China's currency witnessed a remarkable gain on
Tuesday, nearing the 7.90 thresholds to the US dollar, one day before American
Treasury Secretary Henry Paulson's visit.
The yuan, also called Renminbi, rose 0.14 percent to 7.9350 against the
dollar at 2:28 pm. at the foreign exchange transaction market in Shanghai,
according to data Bloomberg compiled.
The People's Bank of China, the central bank, set the central parity rate,
the level from which the market rate will be allowed to move 0.3 percent on
either side in the coming trading day, at 7.9342, up from 7.9431 on Monday.
The value of the yuan, a focus of the world financial markets, has gained
another 2 percent since Beijing replaced a peg to the US dollar with a managed
float on July 21, 2005.
Financial market analysts have linked the jump of the yuan to Paulson's first
visit to China in his capacity as US financial secretary.
"China is paying its respects to an important visitor,'' Bloomberg quoted
Hideki Hayashi, a currency strategist in Tokyo at Shinko Securities Co. as
saying. "The authorities want to display a policy that has and will allow for a
continued gradual appreciation."
The effect of changes to exchange-rate policy "will be felt over time," the
central bank Governor Zhou Xiaochuan said in Singapore on Tuesday in an address
to the International Monetary Fund.
Earlier, he told reporters in Singapore that China's currency reform must be
kept in a "gradual, effective and controllable" manner.
US lawmakers have blamed a weak yuan for an influx of Chinese imports,
leading to a record US$201.6 billion trade deficit in 2005, and manufacturing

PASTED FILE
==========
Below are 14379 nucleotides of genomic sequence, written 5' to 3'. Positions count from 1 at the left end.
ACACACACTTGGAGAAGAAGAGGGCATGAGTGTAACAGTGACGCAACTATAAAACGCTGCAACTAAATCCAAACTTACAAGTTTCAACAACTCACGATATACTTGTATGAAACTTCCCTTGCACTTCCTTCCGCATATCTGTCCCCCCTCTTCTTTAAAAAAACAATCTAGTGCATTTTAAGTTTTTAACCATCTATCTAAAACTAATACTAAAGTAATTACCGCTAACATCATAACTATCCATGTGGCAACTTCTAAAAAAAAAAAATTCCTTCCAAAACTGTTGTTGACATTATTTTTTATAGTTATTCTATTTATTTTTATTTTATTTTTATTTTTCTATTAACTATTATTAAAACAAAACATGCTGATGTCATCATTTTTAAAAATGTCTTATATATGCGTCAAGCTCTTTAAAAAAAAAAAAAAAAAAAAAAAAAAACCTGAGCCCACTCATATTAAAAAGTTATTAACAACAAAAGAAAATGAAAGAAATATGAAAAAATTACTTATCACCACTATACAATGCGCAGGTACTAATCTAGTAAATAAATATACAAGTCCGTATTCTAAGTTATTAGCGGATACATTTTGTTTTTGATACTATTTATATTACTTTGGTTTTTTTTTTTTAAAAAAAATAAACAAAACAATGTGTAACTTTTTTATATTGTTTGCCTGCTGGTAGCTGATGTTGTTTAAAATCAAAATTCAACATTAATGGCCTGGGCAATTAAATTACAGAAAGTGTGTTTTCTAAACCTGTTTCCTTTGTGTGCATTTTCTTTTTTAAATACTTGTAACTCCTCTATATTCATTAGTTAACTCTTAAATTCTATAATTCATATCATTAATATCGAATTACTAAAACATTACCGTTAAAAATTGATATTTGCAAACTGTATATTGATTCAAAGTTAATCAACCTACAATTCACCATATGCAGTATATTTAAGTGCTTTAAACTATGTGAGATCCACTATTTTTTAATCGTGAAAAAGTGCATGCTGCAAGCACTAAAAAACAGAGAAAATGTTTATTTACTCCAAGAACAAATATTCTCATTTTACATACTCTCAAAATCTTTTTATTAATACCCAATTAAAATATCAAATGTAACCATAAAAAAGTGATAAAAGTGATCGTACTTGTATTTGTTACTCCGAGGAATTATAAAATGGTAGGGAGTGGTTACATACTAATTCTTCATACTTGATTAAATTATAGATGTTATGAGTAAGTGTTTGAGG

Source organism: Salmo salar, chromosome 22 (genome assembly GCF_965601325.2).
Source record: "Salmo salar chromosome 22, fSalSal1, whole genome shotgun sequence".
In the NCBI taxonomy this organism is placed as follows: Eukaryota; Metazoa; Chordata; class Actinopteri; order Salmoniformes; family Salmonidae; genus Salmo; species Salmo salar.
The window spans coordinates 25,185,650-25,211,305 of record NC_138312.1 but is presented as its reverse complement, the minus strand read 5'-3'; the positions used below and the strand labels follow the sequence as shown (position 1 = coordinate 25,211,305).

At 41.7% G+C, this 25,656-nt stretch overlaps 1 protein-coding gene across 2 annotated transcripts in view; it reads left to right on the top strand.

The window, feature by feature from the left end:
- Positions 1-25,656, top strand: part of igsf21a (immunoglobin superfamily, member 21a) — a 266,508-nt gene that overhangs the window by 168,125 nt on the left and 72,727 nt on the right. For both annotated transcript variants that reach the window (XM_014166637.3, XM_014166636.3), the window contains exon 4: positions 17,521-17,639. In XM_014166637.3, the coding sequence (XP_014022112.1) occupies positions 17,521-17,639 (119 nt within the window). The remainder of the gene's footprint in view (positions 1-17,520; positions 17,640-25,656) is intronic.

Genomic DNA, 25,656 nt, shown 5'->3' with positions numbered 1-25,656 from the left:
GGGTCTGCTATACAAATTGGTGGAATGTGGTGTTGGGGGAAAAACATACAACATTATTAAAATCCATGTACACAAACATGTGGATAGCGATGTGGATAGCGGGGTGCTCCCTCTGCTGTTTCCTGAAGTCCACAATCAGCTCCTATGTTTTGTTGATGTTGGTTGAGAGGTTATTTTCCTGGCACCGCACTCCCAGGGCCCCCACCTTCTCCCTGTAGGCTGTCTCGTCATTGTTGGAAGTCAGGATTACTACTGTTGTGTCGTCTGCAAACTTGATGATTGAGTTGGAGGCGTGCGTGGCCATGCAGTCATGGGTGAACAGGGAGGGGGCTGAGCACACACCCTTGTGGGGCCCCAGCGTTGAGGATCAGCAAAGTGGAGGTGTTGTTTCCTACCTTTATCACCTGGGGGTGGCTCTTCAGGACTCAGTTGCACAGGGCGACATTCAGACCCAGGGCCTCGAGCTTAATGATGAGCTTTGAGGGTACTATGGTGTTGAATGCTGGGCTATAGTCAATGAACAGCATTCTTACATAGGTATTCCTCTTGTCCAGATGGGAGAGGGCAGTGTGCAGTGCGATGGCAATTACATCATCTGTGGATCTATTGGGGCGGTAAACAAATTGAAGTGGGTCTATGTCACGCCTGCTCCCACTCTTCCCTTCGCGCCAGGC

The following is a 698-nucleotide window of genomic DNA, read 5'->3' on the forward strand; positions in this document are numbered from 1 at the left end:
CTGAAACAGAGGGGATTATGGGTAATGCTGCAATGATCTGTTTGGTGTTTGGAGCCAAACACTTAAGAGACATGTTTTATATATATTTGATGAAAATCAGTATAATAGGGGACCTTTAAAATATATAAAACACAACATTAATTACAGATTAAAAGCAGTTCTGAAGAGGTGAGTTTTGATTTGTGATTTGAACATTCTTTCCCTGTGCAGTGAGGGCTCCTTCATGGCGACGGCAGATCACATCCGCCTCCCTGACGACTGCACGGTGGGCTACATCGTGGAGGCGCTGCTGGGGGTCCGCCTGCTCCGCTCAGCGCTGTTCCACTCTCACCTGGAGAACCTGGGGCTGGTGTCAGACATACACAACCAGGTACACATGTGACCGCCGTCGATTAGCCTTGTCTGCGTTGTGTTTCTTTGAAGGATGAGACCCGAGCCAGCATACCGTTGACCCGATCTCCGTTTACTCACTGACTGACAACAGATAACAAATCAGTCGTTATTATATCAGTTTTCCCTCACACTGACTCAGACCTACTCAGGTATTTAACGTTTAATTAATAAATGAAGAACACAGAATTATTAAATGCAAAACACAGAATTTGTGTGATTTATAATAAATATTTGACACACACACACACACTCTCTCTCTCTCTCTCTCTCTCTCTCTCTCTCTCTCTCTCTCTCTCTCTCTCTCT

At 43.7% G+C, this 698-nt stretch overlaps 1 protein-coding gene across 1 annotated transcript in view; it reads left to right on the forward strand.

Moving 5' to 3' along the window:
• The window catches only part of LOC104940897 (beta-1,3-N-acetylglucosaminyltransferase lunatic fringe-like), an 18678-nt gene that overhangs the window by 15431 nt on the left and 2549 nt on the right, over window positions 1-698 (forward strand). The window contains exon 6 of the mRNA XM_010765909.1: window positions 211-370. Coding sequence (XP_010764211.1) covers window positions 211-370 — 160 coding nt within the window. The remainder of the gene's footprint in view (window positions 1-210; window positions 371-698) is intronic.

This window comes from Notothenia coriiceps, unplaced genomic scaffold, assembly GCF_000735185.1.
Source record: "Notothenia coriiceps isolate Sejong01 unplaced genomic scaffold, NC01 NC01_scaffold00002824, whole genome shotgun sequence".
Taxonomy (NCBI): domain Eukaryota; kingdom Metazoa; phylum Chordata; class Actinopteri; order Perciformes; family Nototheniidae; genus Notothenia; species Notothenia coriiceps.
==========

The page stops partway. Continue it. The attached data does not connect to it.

job losses.Beijing scholars have countered that inexpensive Chinese goods have
helped improve the living quality of ordinary American households, keep down
inflationary pressure, and contribute to American economic boom.
However, US Senators Charles Schumer and Lindsey Graham are requesting a vote
in the Senate before the end of this month on a bill to slap a 27.5 percent
punitive tariff on Chinese imports.
Paulson has said the yuan's value is a "symbol of unfair competition" and a
stronger currency is in the best interest of China because it would help cool
export-driven economic growth.
"Paulson is taking a 'softly softly' approach," said Richard Yetsenga, a
currency strategist at HSBC Holdings Plc in Hong Kong. "Some people think it's
going to bring more success on the currency front, but the number one lesson
we've seen from China is it's going to move at a speed it's comfortable with --
and that's slowly."
Policy makers from the Group of Seven nations who met in Singapore over the
weekend said greater currency flexibility is "desirable in emerging economies
with large current-account surpluses, especially China." The group dropped a
call for currency appreciation.
"It's a story of evolution not revolution," Steve Rowles, a currency
strategist at CFC Seymour Ltd., said in Hong Kong. "China's not going to do very
much on its currency."
The yuan may strengthen to 7.85 by the end of year, Bloomberg quoted him as